Theses and Dissertations

Issuing Body

Mississippi State University


Smith, Dennis W. Jr.

Committee Member

Wipf, David O.

Committee Member

Mlsna, Todd E.

Committee Member

Scott, Colleen N.

Committee Member

Emerson, Joseph P.

Date of Degree


Original embargo terms

Visible to MSU only for 1 Year

Document Type

Dissertation - Campus Access Only



Degree Name

Doctor of Philosophy


College of Arts and Sciences


Department of Chemistry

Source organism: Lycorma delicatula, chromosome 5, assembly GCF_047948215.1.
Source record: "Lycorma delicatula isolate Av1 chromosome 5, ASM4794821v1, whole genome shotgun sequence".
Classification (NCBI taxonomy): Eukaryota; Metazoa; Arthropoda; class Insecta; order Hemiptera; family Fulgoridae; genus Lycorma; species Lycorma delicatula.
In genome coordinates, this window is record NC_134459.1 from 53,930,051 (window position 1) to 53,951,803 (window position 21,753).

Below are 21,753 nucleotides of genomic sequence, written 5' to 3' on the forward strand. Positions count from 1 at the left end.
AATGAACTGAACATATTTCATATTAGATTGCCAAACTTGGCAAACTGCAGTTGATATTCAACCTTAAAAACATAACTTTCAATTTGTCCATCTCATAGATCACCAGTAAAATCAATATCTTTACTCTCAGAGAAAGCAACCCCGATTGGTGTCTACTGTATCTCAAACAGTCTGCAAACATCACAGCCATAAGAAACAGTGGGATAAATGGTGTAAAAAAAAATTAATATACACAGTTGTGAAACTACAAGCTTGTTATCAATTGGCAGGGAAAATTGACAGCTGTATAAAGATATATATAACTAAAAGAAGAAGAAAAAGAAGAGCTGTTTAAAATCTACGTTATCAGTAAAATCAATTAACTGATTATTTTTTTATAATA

The consequences of corrosion are extremely costly and troublesome. In manufacturing companies, for instance, corrosion is considered a chronic problem that causes sudden disruptions in many segments of operation including processing, production, transportation, and containment of commodity products. Protection against corrosion is, therefore, important, as it helps achieve service life extension for metals and reduction in corrosion-related costs. Risk reduction for catastrophic structural failures and accident prevention can also be realized. Broader application of protective coatings and corrosion inhibiting agents remains one of the best technical practices in minimizing the effects of corrosion. This study introduces different classes of polymers and organic compounds and their potential use as new groups of corrosion preventing materials. Firstly, the use of semiluorinated perfluorocyclobutyl (PFCB) aromatic ether polymers as coatings for corrosion prevention was examined. PFCB polymers share several important characteristics with commercial fluoropolymers including chemical resistance, thermal stability, mechanical strength, and low surface energy, but with enhanced processability. Secondly, the use of very small amounts of azole-based aromatic compounds was shown to effectively inhibit corrosion in acidic medium. Compared to other inhibitor agents, these compounds have the advantage of being less complex, inexpensive, environmentally friendly, and synthesized in a one-step approach. Thirdly, the use of a tetradiglycidyl-ether-based epoxy-amine resin as corrosion resistant coating was investigated both in its intact and artificially-damaged forms. This epoxy resin, which can be infused with preform materials, has been used in the development of carbon fiber composites for aircraft applications. Finally, the capability of a superhydrophobic perfluorinated polymer nanocomposite coating to resist corrosion was evaluated. The coating also displayed superoleophilicity, which led to its additional use in separating oil-water mixtures. Standard electrochemical methods such as open circuit potential, electrochemical impedance spectroscopy, and potentiodynamic polarization were used to evaluate the corrosion protection performance. Several other analytical techniques were also employed to characterize the quality and structure of the protective materials and supplement the results acquired from electrochemical analyses.